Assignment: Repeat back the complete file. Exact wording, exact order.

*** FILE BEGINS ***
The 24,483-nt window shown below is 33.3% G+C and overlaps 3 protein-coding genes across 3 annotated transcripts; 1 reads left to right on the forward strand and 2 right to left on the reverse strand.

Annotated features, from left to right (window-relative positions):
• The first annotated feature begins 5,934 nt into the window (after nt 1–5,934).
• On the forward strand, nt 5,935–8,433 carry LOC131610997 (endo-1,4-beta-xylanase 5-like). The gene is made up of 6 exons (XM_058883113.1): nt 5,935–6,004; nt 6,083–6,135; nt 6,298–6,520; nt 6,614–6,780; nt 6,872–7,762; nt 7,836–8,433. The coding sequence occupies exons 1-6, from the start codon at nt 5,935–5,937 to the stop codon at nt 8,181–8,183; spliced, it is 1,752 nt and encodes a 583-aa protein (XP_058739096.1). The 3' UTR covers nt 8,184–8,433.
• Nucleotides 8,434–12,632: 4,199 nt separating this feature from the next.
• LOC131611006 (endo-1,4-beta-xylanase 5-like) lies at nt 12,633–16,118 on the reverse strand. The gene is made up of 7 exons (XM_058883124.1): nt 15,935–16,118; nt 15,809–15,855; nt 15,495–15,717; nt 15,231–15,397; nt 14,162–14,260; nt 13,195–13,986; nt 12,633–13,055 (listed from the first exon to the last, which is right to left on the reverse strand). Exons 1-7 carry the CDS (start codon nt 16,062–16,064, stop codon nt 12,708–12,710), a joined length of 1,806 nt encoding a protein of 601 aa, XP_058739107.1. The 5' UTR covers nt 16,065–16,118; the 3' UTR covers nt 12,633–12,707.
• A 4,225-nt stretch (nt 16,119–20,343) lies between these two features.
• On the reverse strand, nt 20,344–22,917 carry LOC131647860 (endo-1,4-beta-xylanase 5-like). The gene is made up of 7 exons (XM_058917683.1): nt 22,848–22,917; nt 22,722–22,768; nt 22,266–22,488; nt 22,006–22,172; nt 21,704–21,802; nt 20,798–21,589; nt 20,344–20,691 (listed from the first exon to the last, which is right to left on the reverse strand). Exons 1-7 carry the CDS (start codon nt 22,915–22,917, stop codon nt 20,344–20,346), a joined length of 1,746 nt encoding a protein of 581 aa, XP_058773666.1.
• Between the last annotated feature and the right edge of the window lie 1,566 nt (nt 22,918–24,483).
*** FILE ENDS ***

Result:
The 24,483-nt window shown below is 33.3% G+C and overlaps 3 protein-coding genes across 3 annotated transcripts; 1 reads left to right on the forward strand and 2 right to left on the reverse strand.

Annotated features, from left to right (window-relative positions):
• The first annotated feature begins 5,934 nt into the window (after nt 1–5,934).
• On the forward strand, nt 5,935–8,433 carry LOC131610997 (endo-1,4-beta-xylanase 5-like). The gene is made up of 6 exons (XM_058883113.1): nt 5,935–6,004; nt 6,083–6,135; nt 6,298–6,520; nt 6,614–6,780; nt 6,872–7,762; nt 7,836–8,433. The coding sequence occupies exons 1-6, from the start codon at nt 5,935–5,937 to the stop codon at nt 8,181–8,183; spliced, it is 1,752 nt and encodes a 583-aa protein (XP_058739096.1). The 3' UTR covers nt 8,184–8,433.
• Nucleotides 8,434–12,632: 4,199 nt separating this feature from the next.
• LOC131611006 (endo-1,4-beta-xylanase 5-like) lies at nt 12,633–16,118 on the reverse strand. The gene is made up of 7 exons (XM_058883124.1): nt 15,935–16,118; nt 15,809–15,855; nt 15,495–15,717; nt 15,231–15,397; nt 14,162–14,260; nt 13,195–13,986; nt 12,633–13,055 (listed from the first exon to the last, which is right to left on the reverse strand). Exons 1-7 carry the CDS (start codon nt 16,062–16,064, stop codon nt 12,708–12,710), a joined length of 1,806 nt encoding a protein of 601 aa, XP_058739107.1. The 5' UTR covers nt 16,065–16,118; the 3' UTR covers nt 12,633–12,707.
• A 4,225-nt stretch (nt 16,119–20,343) lies between these two features.
• On the reverse strand, nt 20,344–22,917 carry LOC131647860 (endo-1,4-beta-xylanase 5-like). The gene is made up of 7 exons (XM_058917683.1): nt 22,848–22,917; nt 22,722–22,768; nt 22,266–22,488; nt 22,006–22,172; nt 21,704–21,802; nt 20,798–21,589; nt 20,344–20,691 (listed from the first exon to the last, which is right to left on the reverse strand). Exons 1-7 carry the CDS (start codon nt 22,915–22,917, stop codon nt 20,344–20,346), a joined length of 1,746 nt encoding a protein of 581 aa, XP_058773666.1.
• Between the last annotated feature and the right edge of the window lie 1,566 nt (nt 22,918–24,483).